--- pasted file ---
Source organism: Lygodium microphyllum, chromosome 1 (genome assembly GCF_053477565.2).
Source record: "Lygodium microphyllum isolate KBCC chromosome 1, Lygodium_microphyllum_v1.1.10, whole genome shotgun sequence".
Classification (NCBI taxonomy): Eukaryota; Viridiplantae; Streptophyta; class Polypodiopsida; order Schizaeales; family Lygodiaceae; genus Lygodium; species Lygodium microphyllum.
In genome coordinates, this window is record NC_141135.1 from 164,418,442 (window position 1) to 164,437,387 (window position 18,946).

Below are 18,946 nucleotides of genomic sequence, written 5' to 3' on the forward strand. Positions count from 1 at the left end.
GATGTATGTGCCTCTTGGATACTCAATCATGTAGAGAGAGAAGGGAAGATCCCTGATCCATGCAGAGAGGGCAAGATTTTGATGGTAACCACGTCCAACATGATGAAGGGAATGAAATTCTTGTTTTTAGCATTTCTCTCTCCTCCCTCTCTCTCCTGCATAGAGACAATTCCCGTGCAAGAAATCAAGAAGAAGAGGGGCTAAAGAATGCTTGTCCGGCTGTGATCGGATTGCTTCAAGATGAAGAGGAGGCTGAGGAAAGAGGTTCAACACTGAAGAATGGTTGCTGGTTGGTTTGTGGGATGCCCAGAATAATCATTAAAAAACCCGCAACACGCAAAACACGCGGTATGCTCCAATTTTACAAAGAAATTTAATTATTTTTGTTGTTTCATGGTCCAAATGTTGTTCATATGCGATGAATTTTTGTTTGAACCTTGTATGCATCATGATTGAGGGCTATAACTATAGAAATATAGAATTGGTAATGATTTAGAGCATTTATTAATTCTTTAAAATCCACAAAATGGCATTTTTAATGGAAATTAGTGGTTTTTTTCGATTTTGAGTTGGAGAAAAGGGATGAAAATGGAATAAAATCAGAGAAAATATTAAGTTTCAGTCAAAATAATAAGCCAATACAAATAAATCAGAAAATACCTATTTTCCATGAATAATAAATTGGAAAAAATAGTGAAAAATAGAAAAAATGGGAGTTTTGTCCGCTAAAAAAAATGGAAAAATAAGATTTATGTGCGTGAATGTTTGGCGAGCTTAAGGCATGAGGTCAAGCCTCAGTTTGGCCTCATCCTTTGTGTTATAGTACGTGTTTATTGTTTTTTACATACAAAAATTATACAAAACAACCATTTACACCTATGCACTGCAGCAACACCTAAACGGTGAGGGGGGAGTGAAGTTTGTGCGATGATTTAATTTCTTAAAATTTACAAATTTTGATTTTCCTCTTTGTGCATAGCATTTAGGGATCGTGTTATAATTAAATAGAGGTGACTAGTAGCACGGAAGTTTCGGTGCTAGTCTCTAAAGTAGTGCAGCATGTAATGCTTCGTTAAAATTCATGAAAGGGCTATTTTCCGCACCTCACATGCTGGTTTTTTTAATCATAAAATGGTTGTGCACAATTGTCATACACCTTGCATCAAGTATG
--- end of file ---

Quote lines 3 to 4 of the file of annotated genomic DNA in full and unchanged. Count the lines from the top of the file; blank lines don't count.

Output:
Classification (NCBI taxonomy): Eukaryota; Viridiplantae; Streptophyta; class Polypodiopsida; order Schizaeales; family Lygodiaceae; genus Lygodium; species Lygodium microphyllum.
In genome coordinates, this window is record NC_141135.1 from 164,418,442 (window position 1) to 164,437,387 (window position 18,946).